While discussing current events with one of my charges, the problem of negating false positives during the testing phase rose to the top of the stack, resulting in a noticeable puff of smoke that alarmed the fire department's chief observer, who chided us for leaving the lightning rod unplugged during the height of the storm.
When he had finished plugging in, the familiar strains of an old Hendrix song woke the neighbors, who came over to complain, but changed their tune when they realized that the drummer hadn't removed her breathing apparatus. As midnight came and went, it became obvious that the fire department intended to play until someone apologized for interrupting their sleep. They didn't see the humor in our reckless disregard for fire safety during a thunderstorm; they said we might as well have been on the roof, naked, with a metal pole.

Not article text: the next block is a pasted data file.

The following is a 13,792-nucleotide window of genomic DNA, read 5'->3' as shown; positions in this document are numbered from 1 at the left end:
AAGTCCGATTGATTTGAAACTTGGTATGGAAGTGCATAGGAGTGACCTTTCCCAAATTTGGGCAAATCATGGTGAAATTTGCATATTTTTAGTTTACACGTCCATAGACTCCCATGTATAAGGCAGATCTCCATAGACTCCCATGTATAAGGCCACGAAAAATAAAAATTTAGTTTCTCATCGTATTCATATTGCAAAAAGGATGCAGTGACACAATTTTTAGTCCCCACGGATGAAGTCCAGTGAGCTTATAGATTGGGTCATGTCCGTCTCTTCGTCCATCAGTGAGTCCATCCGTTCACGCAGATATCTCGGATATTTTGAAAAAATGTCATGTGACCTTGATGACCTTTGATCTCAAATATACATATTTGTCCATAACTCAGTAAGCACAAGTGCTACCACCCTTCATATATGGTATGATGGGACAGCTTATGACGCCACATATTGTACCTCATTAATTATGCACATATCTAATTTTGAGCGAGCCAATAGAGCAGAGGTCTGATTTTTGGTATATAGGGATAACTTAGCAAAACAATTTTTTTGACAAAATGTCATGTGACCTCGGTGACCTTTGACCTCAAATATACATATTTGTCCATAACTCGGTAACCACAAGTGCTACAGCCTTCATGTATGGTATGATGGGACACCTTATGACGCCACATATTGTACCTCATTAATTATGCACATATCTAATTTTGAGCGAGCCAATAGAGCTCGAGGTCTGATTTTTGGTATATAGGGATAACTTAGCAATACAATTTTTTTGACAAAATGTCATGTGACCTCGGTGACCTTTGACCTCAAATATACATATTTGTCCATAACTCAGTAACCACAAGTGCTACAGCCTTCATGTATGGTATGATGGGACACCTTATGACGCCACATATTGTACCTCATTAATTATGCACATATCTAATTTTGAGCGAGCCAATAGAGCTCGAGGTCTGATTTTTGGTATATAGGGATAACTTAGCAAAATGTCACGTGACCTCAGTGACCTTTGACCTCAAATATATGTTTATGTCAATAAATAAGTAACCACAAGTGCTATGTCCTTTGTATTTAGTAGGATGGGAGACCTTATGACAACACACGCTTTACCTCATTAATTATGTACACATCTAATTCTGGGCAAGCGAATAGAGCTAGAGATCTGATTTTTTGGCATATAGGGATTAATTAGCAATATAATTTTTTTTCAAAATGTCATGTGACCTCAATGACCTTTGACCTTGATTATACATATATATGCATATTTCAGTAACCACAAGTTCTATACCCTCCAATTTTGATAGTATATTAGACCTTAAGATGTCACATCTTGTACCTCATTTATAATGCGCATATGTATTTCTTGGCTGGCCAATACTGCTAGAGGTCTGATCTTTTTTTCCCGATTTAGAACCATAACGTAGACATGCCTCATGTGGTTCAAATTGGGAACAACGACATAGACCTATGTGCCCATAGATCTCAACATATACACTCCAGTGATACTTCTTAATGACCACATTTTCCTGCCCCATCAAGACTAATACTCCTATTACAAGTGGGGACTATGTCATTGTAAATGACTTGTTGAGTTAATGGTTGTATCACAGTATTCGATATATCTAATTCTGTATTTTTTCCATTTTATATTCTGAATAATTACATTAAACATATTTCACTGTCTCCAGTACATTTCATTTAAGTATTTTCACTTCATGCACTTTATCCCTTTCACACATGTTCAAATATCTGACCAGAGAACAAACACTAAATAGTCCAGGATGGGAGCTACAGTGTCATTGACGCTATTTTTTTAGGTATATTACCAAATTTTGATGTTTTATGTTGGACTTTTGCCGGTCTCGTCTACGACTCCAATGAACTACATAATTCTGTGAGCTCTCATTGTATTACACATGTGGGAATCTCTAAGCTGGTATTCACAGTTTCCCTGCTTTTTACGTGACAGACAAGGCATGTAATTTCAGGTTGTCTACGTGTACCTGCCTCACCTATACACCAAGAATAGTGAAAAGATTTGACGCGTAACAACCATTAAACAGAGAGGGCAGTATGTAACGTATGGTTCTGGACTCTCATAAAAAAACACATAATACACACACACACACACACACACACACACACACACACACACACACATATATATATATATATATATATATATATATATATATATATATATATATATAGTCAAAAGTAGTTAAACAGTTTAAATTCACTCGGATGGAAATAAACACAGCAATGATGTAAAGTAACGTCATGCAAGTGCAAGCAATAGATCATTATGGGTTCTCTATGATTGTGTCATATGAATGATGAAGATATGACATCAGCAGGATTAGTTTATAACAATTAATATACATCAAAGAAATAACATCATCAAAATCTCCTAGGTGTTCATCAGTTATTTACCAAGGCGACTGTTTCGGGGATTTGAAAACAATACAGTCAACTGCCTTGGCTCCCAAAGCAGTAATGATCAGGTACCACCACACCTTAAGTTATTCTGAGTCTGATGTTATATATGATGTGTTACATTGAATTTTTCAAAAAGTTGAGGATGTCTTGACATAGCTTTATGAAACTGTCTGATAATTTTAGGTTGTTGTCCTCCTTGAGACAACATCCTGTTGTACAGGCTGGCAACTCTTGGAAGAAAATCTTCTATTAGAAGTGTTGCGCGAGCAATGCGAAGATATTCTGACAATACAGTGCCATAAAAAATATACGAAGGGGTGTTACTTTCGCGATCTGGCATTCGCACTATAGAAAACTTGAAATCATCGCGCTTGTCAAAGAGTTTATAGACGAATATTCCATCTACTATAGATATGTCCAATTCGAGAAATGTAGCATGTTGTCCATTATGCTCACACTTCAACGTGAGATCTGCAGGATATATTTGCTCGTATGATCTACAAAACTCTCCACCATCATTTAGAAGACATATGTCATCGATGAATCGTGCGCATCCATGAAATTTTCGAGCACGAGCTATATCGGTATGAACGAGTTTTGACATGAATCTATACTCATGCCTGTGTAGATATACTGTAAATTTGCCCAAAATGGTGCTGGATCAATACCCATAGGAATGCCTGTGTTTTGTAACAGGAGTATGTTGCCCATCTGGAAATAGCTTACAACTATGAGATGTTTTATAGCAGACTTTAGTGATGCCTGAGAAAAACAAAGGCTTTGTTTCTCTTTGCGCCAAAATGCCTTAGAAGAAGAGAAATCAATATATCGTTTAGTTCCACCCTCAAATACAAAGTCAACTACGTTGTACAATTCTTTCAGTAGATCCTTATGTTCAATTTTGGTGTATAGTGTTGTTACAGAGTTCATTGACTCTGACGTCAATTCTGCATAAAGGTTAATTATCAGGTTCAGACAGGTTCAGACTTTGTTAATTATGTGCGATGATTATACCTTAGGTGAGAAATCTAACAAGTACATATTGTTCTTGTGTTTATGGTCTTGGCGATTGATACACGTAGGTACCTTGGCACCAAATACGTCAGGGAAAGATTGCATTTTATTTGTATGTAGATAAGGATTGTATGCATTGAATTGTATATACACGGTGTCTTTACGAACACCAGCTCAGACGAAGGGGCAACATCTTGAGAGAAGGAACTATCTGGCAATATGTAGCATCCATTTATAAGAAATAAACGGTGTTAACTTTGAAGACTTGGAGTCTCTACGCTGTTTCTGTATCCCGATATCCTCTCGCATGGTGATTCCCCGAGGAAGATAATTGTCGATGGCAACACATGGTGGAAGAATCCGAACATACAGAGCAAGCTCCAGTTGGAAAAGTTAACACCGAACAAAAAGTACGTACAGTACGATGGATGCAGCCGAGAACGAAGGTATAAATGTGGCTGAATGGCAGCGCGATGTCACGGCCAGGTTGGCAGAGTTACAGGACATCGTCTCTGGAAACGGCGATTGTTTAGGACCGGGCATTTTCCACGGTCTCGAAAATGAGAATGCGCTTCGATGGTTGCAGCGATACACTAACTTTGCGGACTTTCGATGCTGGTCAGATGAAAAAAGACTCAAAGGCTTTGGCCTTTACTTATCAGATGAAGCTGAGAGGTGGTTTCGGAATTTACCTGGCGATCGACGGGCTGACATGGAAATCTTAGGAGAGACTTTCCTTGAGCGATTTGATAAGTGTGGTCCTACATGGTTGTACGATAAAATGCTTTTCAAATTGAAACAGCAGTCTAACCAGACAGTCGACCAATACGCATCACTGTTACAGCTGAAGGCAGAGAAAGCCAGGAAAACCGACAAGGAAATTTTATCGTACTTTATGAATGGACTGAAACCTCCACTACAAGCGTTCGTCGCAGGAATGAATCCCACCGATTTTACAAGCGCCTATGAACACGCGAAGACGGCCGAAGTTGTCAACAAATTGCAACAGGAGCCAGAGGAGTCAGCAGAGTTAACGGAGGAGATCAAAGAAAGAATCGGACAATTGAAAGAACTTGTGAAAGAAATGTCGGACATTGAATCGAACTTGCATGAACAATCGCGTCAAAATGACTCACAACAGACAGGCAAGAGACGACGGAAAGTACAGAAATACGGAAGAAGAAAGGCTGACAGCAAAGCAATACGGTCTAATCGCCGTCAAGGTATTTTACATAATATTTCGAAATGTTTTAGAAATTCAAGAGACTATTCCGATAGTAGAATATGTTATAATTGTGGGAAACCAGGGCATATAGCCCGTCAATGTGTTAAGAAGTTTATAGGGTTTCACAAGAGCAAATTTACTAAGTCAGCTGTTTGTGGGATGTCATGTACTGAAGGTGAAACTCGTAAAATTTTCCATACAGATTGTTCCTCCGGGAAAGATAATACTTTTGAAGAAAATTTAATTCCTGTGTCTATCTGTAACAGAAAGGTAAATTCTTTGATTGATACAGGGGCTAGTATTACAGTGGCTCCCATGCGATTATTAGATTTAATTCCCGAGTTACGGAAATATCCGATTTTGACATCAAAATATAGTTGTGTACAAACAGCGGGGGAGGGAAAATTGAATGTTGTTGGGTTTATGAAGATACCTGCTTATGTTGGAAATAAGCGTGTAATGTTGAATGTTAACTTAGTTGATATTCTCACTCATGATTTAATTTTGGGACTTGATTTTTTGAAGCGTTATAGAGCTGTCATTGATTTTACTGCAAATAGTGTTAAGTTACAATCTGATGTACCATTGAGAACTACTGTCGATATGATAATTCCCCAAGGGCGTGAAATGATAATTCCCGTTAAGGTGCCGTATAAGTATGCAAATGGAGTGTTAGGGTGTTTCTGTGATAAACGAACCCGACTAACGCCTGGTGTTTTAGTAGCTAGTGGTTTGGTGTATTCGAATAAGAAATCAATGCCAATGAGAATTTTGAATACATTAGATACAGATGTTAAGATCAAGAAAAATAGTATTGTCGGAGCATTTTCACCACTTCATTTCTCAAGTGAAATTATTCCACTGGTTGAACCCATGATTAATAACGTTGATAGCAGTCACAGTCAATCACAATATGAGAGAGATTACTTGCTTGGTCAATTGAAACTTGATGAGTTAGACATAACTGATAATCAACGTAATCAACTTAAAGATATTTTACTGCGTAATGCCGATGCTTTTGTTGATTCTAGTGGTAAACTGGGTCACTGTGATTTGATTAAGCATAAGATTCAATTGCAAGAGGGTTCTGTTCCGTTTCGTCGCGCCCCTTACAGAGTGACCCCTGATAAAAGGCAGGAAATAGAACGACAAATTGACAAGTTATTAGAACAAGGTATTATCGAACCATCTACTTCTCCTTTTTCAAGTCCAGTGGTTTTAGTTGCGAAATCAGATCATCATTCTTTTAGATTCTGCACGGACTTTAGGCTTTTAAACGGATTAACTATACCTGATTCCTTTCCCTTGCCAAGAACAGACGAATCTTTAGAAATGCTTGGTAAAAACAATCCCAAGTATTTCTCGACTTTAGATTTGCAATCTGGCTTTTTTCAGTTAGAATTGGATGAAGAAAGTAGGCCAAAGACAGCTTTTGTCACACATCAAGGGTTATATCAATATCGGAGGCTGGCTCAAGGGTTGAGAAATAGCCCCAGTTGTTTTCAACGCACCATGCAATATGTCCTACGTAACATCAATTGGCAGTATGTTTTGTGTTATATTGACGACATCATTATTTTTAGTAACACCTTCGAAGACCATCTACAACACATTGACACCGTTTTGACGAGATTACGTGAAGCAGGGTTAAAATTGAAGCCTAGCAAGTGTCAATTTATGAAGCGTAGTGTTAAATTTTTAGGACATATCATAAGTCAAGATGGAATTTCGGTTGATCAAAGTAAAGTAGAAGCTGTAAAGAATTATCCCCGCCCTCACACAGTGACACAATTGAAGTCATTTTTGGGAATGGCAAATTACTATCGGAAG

They were right, of course. Like grounding a charging horse, a negative charge on the lightning rod guarantees a few extra winks in the firehouse, where the path of least resistance often leads to a brass pole, even at night.
I wonder if horses understand electricity.